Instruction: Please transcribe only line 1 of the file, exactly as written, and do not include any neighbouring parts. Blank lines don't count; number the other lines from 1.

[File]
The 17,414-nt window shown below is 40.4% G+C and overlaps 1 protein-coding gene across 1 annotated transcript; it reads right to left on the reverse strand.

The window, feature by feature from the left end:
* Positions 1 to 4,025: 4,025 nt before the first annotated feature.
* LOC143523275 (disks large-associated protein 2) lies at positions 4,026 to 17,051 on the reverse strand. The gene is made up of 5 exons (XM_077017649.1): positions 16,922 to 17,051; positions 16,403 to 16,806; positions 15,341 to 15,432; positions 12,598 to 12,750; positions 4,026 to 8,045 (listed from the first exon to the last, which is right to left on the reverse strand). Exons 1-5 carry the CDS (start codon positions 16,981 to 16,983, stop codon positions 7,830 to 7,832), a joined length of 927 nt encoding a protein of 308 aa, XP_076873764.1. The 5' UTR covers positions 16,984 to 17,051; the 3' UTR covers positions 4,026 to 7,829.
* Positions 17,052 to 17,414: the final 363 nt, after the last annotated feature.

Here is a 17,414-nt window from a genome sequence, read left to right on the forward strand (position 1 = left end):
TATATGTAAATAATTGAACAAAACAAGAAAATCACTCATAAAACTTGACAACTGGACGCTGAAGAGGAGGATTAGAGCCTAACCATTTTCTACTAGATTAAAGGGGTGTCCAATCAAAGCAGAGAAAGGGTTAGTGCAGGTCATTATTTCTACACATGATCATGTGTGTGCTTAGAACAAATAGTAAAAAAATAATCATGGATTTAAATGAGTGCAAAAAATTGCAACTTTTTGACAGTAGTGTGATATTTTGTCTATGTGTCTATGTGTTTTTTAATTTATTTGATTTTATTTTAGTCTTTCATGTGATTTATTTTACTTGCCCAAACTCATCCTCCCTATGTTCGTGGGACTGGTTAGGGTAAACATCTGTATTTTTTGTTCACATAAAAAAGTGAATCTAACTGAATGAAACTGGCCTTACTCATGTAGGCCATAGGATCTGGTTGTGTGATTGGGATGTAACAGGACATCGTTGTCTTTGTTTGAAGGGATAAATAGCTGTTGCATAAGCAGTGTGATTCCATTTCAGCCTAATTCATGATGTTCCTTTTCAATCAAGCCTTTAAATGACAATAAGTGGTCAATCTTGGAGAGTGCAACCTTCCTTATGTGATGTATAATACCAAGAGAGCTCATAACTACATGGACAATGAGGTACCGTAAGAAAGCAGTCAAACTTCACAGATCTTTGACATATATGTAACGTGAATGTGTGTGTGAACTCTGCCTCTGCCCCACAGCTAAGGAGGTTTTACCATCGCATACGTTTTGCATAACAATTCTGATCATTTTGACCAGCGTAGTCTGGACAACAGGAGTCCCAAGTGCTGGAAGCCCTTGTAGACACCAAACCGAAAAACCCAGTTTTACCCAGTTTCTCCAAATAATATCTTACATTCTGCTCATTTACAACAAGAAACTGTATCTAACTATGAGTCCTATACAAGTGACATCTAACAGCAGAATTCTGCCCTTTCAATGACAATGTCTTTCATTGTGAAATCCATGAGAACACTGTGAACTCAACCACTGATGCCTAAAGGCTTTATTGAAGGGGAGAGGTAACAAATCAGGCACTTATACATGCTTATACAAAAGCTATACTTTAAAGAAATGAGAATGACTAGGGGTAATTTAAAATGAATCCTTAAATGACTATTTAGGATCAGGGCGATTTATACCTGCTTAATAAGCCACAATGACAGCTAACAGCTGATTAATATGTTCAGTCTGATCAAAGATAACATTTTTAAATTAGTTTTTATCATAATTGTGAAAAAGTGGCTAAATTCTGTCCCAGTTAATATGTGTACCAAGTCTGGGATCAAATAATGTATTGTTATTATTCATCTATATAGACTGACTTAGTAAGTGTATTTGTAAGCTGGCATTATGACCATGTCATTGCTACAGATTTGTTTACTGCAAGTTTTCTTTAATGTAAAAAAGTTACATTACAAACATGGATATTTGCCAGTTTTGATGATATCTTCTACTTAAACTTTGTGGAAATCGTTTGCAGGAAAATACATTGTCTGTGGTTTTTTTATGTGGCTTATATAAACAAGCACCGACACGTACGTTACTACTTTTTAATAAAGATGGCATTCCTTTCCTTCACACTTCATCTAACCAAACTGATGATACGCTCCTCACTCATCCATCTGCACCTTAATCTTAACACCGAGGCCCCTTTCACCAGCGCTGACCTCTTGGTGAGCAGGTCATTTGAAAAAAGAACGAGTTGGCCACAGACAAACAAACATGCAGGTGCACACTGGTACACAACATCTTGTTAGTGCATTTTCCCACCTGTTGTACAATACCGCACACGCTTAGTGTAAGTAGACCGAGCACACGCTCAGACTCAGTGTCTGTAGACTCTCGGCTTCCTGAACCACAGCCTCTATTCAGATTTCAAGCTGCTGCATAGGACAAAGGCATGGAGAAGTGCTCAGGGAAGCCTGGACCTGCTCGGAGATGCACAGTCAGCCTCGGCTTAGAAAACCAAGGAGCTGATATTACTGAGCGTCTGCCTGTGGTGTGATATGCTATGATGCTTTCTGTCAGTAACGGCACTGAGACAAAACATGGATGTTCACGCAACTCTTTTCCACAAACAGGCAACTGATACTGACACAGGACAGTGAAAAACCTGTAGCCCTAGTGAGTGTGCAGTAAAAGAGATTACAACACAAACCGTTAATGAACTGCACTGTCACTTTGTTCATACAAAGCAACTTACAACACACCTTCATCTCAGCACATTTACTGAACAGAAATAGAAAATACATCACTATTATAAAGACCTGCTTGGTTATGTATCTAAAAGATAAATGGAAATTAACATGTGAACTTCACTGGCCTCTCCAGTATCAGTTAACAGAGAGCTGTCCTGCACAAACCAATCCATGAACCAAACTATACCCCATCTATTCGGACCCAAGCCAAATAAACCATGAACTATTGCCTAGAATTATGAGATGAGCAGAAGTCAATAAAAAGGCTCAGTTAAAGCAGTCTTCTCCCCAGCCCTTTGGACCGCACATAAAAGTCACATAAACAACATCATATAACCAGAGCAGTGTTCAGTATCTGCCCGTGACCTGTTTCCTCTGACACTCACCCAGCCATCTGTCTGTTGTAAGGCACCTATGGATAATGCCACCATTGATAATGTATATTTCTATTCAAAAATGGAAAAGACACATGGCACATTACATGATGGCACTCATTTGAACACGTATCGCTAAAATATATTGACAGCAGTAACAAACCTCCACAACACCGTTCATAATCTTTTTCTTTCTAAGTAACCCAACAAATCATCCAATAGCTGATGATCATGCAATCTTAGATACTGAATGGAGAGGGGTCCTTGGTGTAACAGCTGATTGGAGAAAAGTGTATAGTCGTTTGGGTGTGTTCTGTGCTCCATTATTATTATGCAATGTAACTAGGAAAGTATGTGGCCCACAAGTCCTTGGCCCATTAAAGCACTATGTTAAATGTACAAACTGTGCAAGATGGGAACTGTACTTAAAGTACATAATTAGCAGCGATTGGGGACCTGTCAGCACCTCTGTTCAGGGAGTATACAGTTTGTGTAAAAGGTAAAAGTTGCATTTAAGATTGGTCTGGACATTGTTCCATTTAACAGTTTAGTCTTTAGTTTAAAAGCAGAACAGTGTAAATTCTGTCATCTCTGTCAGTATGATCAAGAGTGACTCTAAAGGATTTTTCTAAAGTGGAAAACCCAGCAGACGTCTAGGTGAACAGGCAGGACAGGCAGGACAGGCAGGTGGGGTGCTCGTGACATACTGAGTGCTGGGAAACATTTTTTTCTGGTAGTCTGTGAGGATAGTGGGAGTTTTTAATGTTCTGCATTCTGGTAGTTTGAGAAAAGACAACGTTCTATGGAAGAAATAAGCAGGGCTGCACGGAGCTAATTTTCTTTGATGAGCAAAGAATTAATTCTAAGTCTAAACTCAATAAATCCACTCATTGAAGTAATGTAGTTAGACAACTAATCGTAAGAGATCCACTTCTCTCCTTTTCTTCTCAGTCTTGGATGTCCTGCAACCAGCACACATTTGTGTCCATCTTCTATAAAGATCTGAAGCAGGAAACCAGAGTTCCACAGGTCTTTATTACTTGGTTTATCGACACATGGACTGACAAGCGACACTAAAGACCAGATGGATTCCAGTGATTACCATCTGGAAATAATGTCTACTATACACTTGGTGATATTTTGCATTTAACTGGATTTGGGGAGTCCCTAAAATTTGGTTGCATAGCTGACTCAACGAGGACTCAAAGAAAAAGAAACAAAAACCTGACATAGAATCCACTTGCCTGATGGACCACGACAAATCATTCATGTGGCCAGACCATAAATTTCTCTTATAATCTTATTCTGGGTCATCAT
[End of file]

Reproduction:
The 17,414-nt window shown below is 40.4% G+C and overlaps 1 protein-coding gene across 1 annotated transcript; it reads right to left on the reverse strand.